A bill already passed by the Senate is designed to improve mobility for immigrant workers who say they often find themselves isolated without transportation on the Vermont farms where many of them work.

The bill may have a somewhat bumpier ride in the House than in the Senate, which passed it 27-2 last month.

The Vermont House is expected to advance today a bill that allows those who may be in this country illegally to apply for the right to drive.

The bill would create what are described as drivers’ authorization cards, allowing the Department of Motor Vehicles to issue IDs that would look different from a regular state license.

AP/Toby Talbot

The clock is running out on the 2013 legislative session, and it appears time has run out for a bill requiring labels on genetically modified food sold in Vermont. While lawmakers remain concerned that a state law on genetic labeling could provoke a lawsuit from the biotech industry, supporters are holding out hope.

In 1998, the American company Monsanto ran ads in France and in the UK. Monsanto supported labels on food that was made with genetically modified organisms, or GMOs. The ads appeared in newspapers shortly after the European Union passed labeling laws.

It looks like efforts to protect the edges of Vermont's lakes and rivers from the ill effects of development will have to wait another year.

Vermont lawmakers took extensive testimony this year on a bill designed to set up new buffer zones along the shores of lakes and rivers and protect them from development.

Some lakefront property owners protested what they saw as an attack on their property rights.

Debate over legislation that would allow physicians to provide lethal medication to terminally ill patients who request it is expected to come to a head this week at the Vermont Statehouse.

The House has passed a version of the bill with a series of safeguards similar to a law that's been in place in Oregon for 15 years. The Senate has passed a shorter version that would simply relieve health workers and family members of civil or criminal liability when a patient ends her or his own life.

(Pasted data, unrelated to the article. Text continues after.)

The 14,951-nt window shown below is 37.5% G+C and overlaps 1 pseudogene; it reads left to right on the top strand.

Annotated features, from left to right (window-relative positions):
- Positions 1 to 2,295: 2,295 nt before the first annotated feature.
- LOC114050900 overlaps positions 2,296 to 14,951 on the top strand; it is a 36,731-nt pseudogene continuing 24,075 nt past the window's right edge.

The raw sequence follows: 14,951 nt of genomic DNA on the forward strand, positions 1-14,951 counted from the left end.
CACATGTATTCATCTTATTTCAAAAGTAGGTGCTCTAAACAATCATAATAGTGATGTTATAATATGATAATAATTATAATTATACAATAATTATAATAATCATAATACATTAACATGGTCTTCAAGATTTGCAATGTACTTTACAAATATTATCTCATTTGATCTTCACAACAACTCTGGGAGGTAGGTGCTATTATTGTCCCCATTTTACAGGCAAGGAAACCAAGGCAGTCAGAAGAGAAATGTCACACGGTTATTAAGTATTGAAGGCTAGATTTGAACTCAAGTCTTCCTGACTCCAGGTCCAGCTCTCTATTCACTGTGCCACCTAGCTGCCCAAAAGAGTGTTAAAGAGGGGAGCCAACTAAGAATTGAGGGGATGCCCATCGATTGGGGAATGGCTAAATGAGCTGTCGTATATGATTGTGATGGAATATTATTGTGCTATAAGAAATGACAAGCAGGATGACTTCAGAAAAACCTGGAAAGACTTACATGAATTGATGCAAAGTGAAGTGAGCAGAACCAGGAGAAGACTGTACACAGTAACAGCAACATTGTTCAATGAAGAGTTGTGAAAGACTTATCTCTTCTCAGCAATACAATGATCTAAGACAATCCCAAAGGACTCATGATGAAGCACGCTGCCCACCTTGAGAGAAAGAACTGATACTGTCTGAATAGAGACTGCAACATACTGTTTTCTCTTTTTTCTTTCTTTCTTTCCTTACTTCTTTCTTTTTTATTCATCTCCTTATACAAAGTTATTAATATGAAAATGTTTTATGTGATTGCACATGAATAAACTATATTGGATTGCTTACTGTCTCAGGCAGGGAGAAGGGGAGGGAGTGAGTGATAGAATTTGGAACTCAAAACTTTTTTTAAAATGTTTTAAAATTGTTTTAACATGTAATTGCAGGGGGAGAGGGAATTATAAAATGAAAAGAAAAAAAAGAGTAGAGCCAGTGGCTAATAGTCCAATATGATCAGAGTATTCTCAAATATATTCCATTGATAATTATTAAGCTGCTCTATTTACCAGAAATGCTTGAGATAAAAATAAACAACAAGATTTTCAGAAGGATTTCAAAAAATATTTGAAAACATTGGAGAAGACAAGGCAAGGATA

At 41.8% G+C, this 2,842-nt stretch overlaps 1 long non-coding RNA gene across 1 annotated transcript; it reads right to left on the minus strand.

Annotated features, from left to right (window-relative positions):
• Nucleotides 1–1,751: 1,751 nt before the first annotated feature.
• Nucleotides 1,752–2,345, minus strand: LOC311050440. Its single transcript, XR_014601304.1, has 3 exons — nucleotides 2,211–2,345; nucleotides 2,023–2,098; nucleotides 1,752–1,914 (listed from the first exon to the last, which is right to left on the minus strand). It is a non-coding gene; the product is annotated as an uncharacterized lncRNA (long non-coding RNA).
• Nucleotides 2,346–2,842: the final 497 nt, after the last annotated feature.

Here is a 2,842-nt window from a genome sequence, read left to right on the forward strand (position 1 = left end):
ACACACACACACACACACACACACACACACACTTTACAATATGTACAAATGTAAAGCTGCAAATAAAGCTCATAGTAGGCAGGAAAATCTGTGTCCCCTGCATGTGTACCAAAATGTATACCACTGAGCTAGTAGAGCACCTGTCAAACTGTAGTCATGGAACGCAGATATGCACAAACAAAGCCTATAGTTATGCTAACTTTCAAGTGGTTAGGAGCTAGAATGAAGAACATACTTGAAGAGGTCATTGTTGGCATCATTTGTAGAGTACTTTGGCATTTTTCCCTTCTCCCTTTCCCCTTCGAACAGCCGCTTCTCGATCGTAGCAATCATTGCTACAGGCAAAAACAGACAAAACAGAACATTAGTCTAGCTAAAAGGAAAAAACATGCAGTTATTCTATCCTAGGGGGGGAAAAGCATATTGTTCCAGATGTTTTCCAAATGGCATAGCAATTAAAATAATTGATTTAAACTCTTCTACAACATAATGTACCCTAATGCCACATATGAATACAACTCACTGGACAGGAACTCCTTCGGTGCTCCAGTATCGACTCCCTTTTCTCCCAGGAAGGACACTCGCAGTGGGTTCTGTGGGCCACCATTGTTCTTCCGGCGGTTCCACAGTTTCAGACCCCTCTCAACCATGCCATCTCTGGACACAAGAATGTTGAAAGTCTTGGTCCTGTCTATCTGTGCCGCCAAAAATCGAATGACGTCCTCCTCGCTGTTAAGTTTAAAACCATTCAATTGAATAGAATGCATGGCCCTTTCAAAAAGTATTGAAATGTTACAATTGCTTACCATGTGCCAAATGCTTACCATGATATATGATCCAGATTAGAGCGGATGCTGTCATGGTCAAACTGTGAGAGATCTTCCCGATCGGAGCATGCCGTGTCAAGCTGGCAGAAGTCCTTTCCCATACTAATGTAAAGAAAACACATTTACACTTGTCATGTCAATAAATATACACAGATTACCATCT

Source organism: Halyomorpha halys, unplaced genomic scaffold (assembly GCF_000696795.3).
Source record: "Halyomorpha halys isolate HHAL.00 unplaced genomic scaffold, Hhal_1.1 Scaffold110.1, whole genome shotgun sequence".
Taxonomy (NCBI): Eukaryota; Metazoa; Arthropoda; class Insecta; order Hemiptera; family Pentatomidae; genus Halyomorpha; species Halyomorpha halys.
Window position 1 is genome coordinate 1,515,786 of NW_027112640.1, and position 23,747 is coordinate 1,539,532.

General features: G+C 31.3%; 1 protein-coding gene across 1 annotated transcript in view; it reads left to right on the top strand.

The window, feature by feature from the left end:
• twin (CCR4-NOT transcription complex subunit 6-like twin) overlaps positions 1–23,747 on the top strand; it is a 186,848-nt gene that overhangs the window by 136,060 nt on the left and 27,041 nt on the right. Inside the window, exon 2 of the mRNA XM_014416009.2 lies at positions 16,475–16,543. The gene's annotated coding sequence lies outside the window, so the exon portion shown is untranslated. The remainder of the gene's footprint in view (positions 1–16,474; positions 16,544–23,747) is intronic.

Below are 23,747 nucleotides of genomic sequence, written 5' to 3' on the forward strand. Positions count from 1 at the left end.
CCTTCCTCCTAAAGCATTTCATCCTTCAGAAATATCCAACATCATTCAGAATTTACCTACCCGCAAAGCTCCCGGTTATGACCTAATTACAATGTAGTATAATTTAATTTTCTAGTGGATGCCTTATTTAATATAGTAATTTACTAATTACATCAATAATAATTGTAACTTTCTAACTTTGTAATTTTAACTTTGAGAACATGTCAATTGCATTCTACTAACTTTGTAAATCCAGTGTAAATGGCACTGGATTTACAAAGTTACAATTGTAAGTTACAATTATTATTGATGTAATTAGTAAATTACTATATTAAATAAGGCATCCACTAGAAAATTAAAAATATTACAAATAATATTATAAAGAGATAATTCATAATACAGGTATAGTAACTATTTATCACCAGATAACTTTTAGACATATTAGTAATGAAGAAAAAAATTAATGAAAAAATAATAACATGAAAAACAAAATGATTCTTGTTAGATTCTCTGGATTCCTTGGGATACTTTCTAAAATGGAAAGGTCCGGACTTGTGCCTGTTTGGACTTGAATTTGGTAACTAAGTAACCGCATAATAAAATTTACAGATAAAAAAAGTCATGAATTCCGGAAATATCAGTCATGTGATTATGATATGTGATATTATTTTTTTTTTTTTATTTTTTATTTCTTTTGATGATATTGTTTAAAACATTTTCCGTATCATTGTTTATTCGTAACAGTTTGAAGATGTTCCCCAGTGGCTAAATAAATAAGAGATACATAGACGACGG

Speculation is well under way at the Vermont Statehouse over when lawmakers might finish up their business for the year and go home.

House Speaker Shap Smith says it's still possible to wrap up legislative business by the originally scheduled date of May 11.

Smith says that will depend on progress in the next couple of days on the House, Senate and Shumlin administration agreeing on tax and spending plans for the fiscal year that begins July 1.

VPR/Kirk Carapezza

After just raising the gas tax, lawmakers are also looking at whether consumers are getting gouged at the pump.

The focus now is on a bill to give the attorney general’s office the ability to track price data to see if companies are manipulating the market.

Rep. Chris Pearson, P-Burlington, sponsored the bill. He wants to know if gas distributors in Chittenden County and Northwestern Vermont have used their market clout to keep prices high.

The Vermont Senate is set to give final approval on Friday to a bill that's intended to bolster Vermont’s response to prescription drug addiction by providing wider access to the state’s drug monitoring system.

Lawmakers and Gov. Peter Shumlin have very different views about how taxes affect the economy.

The governor remains adamantly opposed to the tax bills passed by both the House and Senate. He underscored his resistance again at his weekly news conference Thursday.

“It’s always tougher for this Legislature to take existing money and spend it more wisely, than it is to turn to taxpayers and say, ‘Hey, we’re just going to dig into your pockets for more loot,’” he said.

The Vermont House has passed a bill to allow workers who provide personal care to disabled Vermonters in their home to unionize.

On a 95-to-41 vote, the House on Thursday approved Legislation backed by two national public employee unions.

Rep. John Moran, a Democrat from Wardsboro, says the bill will allow the homecare workers to negotiate with the state, which funds services to the disabled, for better pay and benefits.

He says the legislation is similar to a separate bill that would allow child care workers to unionize.